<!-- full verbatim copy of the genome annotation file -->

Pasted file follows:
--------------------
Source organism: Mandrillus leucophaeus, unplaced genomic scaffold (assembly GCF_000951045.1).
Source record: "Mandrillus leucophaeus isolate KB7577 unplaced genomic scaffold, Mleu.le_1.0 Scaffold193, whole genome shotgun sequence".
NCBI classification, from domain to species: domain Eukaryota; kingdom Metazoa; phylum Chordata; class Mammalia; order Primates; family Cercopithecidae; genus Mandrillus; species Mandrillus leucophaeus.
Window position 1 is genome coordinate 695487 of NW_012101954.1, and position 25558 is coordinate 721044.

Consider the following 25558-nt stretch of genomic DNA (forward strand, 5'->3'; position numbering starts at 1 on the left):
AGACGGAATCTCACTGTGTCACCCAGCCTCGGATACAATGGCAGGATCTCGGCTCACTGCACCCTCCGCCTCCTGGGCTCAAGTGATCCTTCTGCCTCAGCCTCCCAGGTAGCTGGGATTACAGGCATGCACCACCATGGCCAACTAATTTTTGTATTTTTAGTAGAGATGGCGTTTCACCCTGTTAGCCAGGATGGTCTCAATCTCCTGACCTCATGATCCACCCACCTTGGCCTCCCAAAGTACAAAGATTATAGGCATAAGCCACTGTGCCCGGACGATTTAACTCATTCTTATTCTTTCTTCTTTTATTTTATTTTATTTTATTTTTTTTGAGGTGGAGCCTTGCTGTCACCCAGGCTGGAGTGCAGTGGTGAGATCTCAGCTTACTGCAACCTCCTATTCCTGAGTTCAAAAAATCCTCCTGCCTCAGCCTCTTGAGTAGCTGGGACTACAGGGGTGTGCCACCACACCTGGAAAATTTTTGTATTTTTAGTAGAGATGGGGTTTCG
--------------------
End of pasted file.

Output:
Source organism: Mandrillus leucophaeus, unplaced genomic scaffold (assembly GCF_000951045.1).
Source record: "Mandrillus leucophaeus isolate KB7577 unplaced genomic scaffold, Mleu.le_1.0 Scaffold193, whole genome shotgun sequence".
NCBI classification, from domain to species: domain Eukaryota; kingdom Metazoa; phylum Chordata; class Mammalia; order Primates; family Cercopithecidae; genus Mandrillus; species Mandrillus leucophaeus.
Window position 1 is genome coordinate 695487 of NW_012101954.1, and position 25558 is coordinate 721044.

Consider the following 25558-nt stretch of genomic DNA (forward strand, 5'->3'; position numbering starts at 1 on the left):
AGACGGAATCTCACTGTGTCACCCAGCCTCGGATACAATGGCAGGATCTCGGCTCACTGCACCCTCCGCCTCCTGGGCTCAAGTGATCCTTCTGCCTCAGCCTCCCAGGTAGCTGGGATTACAGGCATGCACCACCATGGCCAACTAATTTTTGTATTTTTAGTAGAGATGGCGTTTCACCCTGTTAGCCAGGATGGTCTCAATCTCCTGACCTCATGATCCACCCACCTTGGCCTCCCAAAGTACAAAGATTATAGGCATAAGCCACTGTGCCCGGACGATTTAACTCATTCTTATTCTTTCTTCTTTTATTTTATTTTATTTTATTTTTTTTGAGGTGGAGCCTTGCTGTCACCCAGGCTGGAGTGCAGTGGTGAGATCTCAGCTTACTGCAACCTCCTATTCCTGAGTTCAAAAAATCCTCCTGCCTCAGCCTCTTGAGTAGCTGGGACTACAGGGGTGTGCCACCACACCTGGAAAATTTTTGTATTTTTAGTAGAGATGGGGTTTCG